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The tomato is such a versatile fruit – it ends up in so many different recipes from many different cultures. That being said, it can get a little messy to prepare. The juice and seeds can easily get in the way and the skin can sometimes be tough to cut through without using the proper knife.Read more to learn three go-to cutting techniques for tomatoes that are sure to simplify the process.
Steps for Slicing
This is the simplest preparation of a tomato and probably the most common. It's truly as easy as finding the right knife and slicing through.
Step 1: Select your knife. Using a serrated knife is a must when cutting a tomato. The serrated blade ensures smooth, easy cutting into delicate foods. My recommendation is to use the Fiskars® Summit 6.5" Serrated Utility Knife because the added pinch-grip on the handle helps provide you with maximum cutting control, which is important when cutting through slippery food like some fruits and veggies.
Step 2: Lay fruit down and slice. Start by laying the tomato on its side with the top area that was connected to the vine facing either left or right. Then, simply slice down, starting at the top end and work towards the bottom to create thick tomato slices.
Bonus Tip: Give the tomato more attention. Slices are usually thought of when adding tomatoes to a sandwich as a garnish, but try making them the star by creating a Caprese salad. All you need are some simple slices, a little basil, mozzarella cut to the same size, and finish with a balsamic drizzle.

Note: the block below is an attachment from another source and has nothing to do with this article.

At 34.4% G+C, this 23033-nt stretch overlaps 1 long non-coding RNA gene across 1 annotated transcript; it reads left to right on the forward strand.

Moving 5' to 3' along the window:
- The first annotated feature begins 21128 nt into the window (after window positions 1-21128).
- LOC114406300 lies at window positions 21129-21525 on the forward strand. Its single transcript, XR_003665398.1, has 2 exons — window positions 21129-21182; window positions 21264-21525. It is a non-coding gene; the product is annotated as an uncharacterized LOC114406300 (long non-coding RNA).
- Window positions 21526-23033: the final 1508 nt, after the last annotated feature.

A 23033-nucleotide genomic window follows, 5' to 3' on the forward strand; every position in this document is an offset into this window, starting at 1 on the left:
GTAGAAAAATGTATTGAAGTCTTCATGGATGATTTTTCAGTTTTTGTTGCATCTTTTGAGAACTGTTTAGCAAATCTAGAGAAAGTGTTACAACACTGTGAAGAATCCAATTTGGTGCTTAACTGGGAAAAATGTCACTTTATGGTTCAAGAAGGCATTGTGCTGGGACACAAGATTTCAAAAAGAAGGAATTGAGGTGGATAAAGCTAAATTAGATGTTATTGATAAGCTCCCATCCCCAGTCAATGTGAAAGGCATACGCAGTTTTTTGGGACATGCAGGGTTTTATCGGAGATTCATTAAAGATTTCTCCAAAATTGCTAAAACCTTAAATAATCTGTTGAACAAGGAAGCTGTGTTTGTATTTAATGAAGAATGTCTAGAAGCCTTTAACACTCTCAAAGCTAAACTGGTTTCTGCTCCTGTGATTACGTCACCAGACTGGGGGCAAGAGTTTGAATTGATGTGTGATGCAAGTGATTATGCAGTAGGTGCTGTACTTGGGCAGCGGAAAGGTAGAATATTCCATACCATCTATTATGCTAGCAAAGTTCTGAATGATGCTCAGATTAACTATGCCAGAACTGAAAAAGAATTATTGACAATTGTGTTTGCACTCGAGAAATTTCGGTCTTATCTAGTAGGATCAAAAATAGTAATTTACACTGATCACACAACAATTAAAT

Steps for Dicing:
Dicing a tomato can be just plain awkward. The skin can be tough and the juice and seeds can spill all over the cutting board. After getting fed up with wasting almost half of my tomato during the cutting process, I learned a new tip to help keep everything a bit neater.
Step 1: Lay down the tomato. First, lay the tomato on your cutting board top side down. This will give you a bit more stability when cutting.
Step 2: Slice down, but not through. This next part is critical. Begin slicing the tomato, but don't cut all the way through. Cut down about ¾ of the way and then start your next slice. This will hold all of the slices together and help keep some of the juices inside.
Step 3: Rotate and repeat. Rotate the tomato 90 degrees on the cutting board and repeat the slicing down motion, again being careful not to cut all the way through and separate the slices.
Step 4: Flip and slice. Finally, turn the scored tomato on its side and cut straight down and all the way through. This will leave you with uniform diced pieces that are held together until the last cut, helping keep everything neat and tidy for your final recipe.
Bonus Tip: Fresh is better. Fresh salsa is so easy to make and way better than out of a jar. Try making your own pico de gallo by combining your diced tomatoes with diced onions, cut exactly the same way we cut the tomato, and add in as much or as little spice from diced serrano peppers as you'd like. Finish with lime juice, cilantro and a bit of salt to get the party started!
Steps for Cutting Wedges:
Another simple way to prepare a tomato is by creating wedges, perfect for salads or eating on their own as a snack. Two simple steps will get you to wedge excellence!
Step 1: Lay down the tomato. First, lay the tomato on your cutting board top side down to prevent it from rolling.
Step 2: Slice. Start by slicing straight down the middle to create two halves. Set one to the side and bring the other to the center of your cutting board. Again, slice right down the middle, creating two halves out of your first half of the tomato. Then, cut each of those halves again in the center. This last cutting motion will be a little at an angle, but you should be able to cut straight through when choosing a sharp serrated knife like the Fiskars® Summit 6.5" Serrated Utility Knife. Flip over and serve!
Bonus Tip: When in doubt, roast away. Roasted tomatoes are a wonderful recipe to try on a cool fall day. Simply toss on a sheet pan and drizzle with olive oil, salt and pepper. You'll be left with a wonderful side dish, or the base of a gorgeous homemade tomato sauce, perfect for pizza and pasta.